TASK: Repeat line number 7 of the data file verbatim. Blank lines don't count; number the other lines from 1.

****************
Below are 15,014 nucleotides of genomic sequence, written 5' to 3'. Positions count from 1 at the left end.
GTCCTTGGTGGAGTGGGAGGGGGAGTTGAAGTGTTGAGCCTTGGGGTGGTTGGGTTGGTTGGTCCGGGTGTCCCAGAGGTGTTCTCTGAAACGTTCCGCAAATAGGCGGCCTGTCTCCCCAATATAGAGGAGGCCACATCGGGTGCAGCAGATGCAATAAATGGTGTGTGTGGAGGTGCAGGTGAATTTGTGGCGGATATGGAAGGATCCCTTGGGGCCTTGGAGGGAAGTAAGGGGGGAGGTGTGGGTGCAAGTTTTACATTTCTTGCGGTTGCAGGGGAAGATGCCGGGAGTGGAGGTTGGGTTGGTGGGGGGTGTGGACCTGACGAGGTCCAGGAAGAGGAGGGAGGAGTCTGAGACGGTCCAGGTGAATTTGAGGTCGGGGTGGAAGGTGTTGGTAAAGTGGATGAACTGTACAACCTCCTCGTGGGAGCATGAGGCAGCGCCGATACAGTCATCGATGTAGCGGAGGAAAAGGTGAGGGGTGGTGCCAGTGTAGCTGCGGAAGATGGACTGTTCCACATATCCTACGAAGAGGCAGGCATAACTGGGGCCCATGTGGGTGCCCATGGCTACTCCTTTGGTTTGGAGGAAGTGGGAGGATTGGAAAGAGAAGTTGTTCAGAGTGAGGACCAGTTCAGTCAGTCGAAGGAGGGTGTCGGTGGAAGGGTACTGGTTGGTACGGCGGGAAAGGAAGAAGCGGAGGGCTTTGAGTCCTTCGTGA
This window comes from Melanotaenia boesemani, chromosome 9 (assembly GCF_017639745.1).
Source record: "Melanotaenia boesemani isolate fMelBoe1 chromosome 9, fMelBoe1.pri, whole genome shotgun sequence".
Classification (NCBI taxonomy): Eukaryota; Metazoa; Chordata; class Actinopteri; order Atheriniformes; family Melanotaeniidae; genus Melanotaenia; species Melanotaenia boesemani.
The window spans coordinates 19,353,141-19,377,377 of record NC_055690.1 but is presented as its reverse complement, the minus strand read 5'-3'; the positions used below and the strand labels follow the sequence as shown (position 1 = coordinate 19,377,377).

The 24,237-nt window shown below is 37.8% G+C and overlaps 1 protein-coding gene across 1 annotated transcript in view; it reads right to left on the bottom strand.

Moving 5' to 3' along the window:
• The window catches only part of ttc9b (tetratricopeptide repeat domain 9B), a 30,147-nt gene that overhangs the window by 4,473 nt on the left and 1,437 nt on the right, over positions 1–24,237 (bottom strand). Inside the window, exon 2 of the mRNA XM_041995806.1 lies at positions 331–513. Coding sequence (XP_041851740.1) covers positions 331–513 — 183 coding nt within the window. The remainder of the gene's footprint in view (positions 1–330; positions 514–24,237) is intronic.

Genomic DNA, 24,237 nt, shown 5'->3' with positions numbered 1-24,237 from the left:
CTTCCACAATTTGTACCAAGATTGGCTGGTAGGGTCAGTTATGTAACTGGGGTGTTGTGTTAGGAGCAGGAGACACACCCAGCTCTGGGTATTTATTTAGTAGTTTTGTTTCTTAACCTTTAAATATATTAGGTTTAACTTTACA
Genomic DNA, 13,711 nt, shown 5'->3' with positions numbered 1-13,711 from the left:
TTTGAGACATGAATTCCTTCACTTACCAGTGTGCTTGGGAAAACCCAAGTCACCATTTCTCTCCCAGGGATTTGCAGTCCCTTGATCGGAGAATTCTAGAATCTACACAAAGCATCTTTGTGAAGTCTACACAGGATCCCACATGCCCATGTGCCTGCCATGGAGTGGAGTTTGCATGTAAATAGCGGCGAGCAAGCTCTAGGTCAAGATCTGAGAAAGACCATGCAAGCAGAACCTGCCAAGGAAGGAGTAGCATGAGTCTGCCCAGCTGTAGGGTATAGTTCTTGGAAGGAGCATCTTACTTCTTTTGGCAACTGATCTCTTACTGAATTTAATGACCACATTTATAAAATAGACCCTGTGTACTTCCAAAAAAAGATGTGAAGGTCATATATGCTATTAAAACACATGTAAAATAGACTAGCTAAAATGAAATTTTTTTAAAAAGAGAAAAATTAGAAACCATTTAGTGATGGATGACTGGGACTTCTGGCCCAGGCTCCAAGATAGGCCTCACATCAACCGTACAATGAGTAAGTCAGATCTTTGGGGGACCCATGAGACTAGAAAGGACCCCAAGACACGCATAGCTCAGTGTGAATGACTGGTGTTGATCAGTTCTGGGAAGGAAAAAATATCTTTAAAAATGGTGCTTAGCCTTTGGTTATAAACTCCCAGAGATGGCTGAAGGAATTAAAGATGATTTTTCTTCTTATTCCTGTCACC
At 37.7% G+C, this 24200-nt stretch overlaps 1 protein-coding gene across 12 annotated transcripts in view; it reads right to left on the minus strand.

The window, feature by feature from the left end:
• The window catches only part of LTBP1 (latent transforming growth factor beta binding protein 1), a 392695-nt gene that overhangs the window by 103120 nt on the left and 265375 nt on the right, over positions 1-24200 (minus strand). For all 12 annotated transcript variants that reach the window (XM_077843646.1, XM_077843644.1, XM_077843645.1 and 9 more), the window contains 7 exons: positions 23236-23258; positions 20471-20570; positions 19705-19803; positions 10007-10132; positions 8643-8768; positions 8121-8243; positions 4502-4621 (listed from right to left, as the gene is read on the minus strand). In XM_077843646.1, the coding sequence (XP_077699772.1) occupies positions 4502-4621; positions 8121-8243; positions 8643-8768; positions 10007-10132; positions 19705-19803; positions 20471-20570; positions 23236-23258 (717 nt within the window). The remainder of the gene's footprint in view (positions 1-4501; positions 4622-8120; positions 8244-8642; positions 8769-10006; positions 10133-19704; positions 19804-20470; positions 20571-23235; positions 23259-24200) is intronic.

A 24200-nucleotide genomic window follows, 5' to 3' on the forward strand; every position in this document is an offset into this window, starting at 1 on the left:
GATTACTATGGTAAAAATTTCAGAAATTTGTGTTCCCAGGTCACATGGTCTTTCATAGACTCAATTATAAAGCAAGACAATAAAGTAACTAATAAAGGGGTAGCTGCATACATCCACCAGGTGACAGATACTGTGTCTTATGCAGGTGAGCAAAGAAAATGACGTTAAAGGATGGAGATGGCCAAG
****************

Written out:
The 24,237-nt window shown below is 37.8% G+C and overlaps 1 protein-coding gene across 1 annotated transcript in view; it reads right to left on the bottom strand.